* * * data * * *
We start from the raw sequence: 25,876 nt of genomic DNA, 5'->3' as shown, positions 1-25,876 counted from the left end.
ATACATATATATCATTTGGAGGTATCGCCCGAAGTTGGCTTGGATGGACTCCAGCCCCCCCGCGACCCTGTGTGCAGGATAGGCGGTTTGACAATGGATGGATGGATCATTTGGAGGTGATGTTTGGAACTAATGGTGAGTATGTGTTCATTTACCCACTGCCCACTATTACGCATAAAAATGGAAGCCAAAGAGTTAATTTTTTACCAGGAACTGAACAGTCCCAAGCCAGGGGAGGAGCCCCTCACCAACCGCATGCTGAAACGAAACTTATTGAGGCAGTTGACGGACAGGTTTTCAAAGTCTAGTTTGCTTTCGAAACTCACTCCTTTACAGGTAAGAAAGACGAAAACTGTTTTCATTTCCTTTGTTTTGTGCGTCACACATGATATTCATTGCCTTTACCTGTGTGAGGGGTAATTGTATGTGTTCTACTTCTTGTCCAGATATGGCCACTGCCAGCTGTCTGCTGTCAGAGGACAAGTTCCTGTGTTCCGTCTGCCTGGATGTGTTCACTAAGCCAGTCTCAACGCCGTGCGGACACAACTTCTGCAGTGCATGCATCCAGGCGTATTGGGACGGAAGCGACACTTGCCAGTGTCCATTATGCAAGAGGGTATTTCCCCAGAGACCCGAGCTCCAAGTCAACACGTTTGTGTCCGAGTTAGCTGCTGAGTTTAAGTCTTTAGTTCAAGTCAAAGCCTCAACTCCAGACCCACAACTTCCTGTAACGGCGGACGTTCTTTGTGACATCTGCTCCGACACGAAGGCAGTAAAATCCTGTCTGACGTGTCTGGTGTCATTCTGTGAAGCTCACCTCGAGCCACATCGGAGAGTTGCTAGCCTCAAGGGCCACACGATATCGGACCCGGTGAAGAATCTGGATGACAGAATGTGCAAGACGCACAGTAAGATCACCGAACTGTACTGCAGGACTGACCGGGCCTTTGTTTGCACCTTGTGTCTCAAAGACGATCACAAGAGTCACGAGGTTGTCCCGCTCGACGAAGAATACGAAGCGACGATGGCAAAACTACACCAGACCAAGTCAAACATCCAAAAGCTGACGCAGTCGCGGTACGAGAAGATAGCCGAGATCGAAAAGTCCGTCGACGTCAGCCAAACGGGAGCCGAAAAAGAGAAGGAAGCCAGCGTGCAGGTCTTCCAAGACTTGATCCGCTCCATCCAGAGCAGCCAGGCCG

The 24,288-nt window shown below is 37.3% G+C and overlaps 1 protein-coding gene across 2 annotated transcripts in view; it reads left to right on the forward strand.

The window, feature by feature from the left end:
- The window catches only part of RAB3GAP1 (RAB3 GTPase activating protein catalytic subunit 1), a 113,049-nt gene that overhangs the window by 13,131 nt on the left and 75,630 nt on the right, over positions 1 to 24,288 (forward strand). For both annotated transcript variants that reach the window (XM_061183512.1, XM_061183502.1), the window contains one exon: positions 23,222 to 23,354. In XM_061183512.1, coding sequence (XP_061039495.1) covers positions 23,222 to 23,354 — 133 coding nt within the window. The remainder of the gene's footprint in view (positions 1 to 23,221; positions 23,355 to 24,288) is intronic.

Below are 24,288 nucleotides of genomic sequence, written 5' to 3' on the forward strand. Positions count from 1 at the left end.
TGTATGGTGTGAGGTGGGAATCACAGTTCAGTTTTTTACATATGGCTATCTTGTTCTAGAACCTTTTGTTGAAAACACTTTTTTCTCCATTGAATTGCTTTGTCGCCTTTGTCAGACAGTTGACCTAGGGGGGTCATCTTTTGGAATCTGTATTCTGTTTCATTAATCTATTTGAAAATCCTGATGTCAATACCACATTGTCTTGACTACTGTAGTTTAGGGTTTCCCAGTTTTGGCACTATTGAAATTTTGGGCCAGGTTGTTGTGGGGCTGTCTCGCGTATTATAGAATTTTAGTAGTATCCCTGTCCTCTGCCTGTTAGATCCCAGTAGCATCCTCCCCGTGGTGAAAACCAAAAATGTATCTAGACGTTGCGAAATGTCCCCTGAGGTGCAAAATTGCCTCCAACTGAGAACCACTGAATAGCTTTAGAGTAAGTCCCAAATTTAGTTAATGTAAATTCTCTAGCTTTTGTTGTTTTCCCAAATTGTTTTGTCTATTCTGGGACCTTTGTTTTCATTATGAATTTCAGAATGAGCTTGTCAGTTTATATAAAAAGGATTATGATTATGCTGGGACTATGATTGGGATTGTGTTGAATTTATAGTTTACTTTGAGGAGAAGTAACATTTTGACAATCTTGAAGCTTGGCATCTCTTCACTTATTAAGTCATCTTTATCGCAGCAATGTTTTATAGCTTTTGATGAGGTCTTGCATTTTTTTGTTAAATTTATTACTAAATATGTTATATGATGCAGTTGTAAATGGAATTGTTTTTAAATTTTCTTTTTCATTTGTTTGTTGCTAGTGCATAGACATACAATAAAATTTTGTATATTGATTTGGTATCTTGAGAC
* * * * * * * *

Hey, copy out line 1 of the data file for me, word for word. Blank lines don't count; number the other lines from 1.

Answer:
We start from the raw sequence: 25,876 nt of genomic DNA, 5'->3' as shown, positions 1-25,876 counted from the left end.